Jim sent Trish home in a taxi at the hospital entrance. Then he sat for a long time in his car on the parking lot. His mind was heavy with thought. Mike had finally made the decision to sell. His mild heart attack had pushed him over the edge to call it quits. The once family enterprise was now the sole responsibility of the final heir. He grappled with what he had to do to set things right for Mike. The doctor said he had been lucky, but maybe not the next time unless he made his life less complicated. Mike had heeded his warning. He was prepared to go the next step and had given Jim the sole responsibility to act on his behalf.
Finally, he started the car and drove to the foundry. He already had rehearsed what he would say to the men. They were like a band of brothers. What would hurt one, would hurt them all. They had already felt the sting of Mike’s heart attack. He hated to have to give them more bad news. Maybe it could be okay…if the right people bid. There was already the prospect of selling but Jim was sure some of those just wanted the valuable land, without the consideration of the loss of men’s wages.
When he entered the main building work seemed suspended as one by one the workers came to stand before him. He broke into a smile and felt the group relax. He held up his hands, “Good news. I’m happy to tell you that Mike’s heart attack was on the mild side. Doc says a few weeks of no work, no stress, and no chasing women and he’ll be as good as new.
The laughter and relief that followed that announcement was a joy to hear. Now came the bad news. “I’m sure you are all aware that our production has been suffering, for whatever reasons, we’re not sure. Maybe it has something to do with competition, which has been on a larger scale.” At that point he saw Rawley join the group and stand there defiantly, with his arms crossed and a near grin on his face.
“I want all of you to know we will work until the time of sale, and it is our goal to find someone who will bid to keep the place running. I am hopeful and I want all of you to be. Please go back to work and I will share your thoughts and prayers with Mike on my next visit.” The men returned to their stations, except for one of the molders, and Rawley who hung out at some distance.
The man in black chambray, and skin as darkened from his job, leaned forward slightly. “I don’t know if I should say anything or not “
“I’d be glad to listen to any thing you have to say, Joe. Come into my office.” Rawley followed them in and made a pretense of looking for something in the out-going basket on his desk.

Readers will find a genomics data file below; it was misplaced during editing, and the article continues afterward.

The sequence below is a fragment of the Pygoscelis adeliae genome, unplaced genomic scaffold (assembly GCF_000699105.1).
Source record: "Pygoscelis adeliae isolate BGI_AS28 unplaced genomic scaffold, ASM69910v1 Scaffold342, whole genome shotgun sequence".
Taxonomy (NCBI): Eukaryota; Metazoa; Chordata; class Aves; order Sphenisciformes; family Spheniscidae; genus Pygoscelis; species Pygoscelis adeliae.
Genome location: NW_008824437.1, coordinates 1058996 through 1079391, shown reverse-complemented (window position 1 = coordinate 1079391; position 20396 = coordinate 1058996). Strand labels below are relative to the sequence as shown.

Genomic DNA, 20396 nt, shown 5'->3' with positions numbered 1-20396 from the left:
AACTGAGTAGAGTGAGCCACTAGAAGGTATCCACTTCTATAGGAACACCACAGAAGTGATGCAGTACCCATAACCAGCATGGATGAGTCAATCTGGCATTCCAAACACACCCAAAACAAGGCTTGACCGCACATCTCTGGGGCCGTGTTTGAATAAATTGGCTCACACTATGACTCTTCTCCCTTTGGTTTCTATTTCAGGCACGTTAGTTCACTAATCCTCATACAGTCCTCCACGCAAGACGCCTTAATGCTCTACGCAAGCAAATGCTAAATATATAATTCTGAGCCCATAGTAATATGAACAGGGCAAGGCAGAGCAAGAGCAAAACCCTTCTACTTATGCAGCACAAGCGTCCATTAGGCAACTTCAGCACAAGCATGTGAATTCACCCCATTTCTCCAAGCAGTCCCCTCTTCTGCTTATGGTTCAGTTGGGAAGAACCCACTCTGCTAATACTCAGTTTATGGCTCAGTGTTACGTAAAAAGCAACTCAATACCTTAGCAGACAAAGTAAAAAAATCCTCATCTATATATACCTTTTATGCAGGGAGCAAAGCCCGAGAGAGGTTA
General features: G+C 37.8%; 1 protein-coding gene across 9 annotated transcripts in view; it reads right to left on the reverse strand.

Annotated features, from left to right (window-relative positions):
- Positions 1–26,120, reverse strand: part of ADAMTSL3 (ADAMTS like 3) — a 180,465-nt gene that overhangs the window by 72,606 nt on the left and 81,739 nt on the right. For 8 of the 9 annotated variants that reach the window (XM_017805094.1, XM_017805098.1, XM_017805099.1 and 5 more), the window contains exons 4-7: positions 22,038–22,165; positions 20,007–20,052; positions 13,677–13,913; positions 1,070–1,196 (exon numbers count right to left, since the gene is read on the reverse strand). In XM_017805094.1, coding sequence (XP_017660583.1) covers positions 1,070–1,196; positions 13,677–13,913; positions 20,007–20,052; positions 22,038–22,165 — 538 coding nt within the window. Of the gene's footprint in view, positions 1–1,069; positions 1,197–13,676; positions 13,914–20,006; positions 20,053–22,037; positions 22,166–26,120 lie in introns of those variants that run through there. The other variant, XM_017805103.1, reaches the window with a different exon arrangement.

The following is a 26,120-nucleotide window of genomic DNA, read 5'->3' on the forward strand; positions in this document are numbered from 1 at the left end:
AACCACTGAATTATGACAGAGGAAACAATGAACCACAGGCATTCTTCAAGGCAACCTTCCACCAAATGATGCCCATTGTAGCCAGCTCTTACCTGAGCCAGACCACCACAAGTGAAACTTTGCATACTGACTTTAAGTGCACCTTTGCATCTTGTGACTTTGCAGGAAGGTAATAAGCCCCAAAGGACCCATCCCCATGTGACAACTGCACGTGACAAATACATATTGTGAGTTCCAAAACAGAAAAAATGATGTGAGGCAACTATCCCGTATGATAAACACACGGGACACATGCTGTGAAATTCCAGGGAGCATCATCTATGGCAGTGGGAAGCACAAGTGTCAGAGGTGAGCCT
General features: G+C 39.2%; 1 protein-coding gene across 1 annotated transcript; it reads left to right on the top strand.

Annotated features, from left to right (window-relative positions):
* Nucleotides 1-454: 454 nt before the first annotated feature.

‘”This is a private conversation, Rawley. Get lost.” Jim offered Joe a chair sat down tiredly aside of him.
“I’m dirty,” Joe declared,
“Sit down, Joe. You look as tired as I feel.”
“Okay, but I don’t want you to think I’m complaining……”
“But……….” Jim prompted.
“On that job that went bad…I didn’t think the sand mixture looked right when I set it up. I always mix the quickset in just before we ram the pattern. This time everything looked a little different.” He rubbed his balding head as though remembering. “We couldn’t figure it out.”
“Yet you went ahead with it? A coremaker like you should smell a bad mold before you sent it out,” Jim tried to keep accusation from his words,
Joe bristled at the insinuation. “I know for a long time that the materials was short, Jim. How was I to know that you wasn’t trying something else, what with all the rumors going round?”
“I don’t know what you’ve been hearing, Joe, but Mike never short-changed a single customer in all the yeas I know him. It’s okay,” He spread his hands in front of him, “I’m glad you told me.” He patted Joe on the shoulder. “If you think of anything else, please come and tell me, no one else.”
Later that night Jim had fallen into a restless sleep when his family was aroused by a fire siren. By habit, when he heard the alarm, he always went to the window to see if he could tell where the fire was, The direction of the red hot flames was south. It could be the foundry. He had a cold gut feeling as he pulled pants over his pajamas and held up his hand to the panicked women. “I’ll go. Stay here.”
The pattern shop had gone up quickly, fueled by the solvents kept there. The firefighters had worked courageously to save the other buildings. In the cold, grey dawn. Jim stared at the charred remains of the shop. Most of the foundry was intact. Jim breathed a sigh of relief. The flames had devoured the piles of core boxes, leaving only charcoal clumps across the desolate land. The air was still filled with the acrid smell of smoke. The cold barren sky added to the look of desolation. The firemen were still checking the area for sparks. Several of them stood around a man in a dark slicker as he poked through some ashes near the burned out building. Curiously, Jim got out of the car and walked toward them. Recognizing the local fire chief, he approached hm.
“Find anything, Vince?”
‘”Too early to say, Martin. My report will be confidential anyway.” He looked steadily at Jim and returned to the task at hand.
“Just wanted you to know, you will be dealing with me on this. I’m representing Mike Farrell. He’s in the hospital with a heart attack.”
Jim hadn’t really expected anything from Vincent. He had a reputation for being very closed mouthed, but sooner or later he would have to deal with him. Not that it mattered, He had seen what looked like a rag. There was no doubt in his mind what the report would say.